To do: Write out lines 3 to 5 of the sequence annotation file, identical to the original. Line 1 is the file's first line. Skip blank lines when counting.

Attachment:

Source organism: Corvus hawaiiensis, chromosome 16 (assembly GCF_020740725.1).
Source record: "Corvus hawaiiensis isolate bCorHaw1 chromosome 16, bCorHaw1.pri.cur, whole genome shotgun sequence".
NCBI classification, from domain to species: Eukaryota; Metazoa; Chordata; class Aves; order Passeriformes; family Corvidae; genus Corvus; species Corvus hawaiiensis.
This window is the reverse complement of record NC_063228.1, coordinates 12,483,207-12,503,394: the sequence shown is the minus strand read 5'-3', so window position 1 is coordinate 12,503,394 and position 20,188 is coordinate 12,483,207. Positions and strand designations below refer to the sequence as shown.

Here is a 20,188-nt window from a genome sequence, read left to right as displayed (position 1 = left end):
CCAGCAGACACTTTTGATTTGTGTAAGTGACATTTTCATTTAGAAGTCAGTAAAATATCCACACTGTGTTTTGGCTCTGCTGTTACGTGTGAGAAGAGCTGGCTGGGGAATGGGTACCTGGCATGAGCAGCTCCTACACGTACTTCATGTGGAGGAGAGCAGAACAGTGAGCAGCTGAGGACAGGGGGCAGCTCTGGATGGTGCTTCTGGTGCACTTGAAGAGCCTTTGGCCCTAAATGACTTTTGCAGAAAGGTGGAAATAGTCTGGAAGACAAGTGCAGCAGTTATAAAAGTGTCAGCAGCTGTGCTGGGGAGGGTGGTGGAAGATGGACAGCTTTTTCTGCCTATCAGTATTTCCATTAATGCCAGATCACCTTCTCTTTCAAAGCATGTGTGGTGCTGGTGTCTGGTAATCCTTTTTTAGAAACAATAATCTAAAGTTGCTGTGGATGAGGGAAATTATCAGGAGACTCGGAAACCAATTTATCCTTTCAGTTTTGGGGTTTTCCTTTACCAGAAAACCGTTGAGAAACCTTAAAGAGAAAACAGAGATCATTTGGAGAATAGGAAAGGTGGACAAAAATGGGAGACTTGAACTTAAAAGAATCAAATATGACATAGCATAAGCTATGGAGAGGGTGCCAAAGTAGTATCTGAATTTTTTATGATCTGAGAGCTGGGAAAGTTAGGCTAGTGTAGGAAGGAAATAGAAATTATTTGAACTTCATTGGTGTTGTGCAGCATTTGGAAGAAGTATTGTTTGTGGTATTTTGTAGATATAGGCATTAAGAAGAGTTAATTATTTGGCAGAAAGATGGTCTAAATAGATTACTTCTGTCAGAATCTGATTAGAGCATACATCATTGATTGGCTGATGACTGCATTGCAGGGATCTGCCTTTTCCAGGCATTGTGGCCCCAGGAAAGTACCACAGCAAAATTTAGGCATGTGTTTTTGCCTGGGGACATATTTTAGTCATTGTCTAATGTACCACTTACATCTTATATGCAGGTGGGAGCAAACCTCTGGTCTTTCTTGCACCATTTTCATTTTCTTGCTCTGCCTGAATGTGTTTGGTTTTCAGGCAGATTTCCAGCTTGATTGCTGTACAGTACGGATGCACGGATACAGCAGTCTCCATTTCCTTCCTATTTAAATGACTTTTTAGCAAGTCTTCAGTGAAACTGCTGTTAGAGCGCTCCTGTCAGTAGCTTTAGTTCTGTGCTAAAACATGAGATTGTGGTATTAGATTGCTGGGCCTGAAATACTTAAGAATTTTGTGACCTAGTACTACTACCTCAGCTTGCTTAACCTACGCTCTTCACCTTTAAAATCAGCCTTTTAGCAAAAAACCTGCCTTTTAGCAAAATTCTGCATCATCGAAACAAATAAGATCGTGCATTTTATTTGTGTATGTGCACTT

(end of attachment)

NCBI classification, from domain to species: Eukaryota; Metazoa; Chordata; class Aves; order Passeriformes; family Corvidae; genus Corvus; species Corvus hawaiiensis.
This window is the reverse complement of record NC_063228.1, coordinates 12,483,207-12,503,394: the sequence shown is the minus strand read 5'-3', so window position 1 is coordinate 12,503,394 and position 20,188 is coordinate 12,483,207. Positions and strand designations below refer to the sequence as shown.

Here is a 20,188-nt window from a genome sequence, read left to right as displayed (position 1 = left end):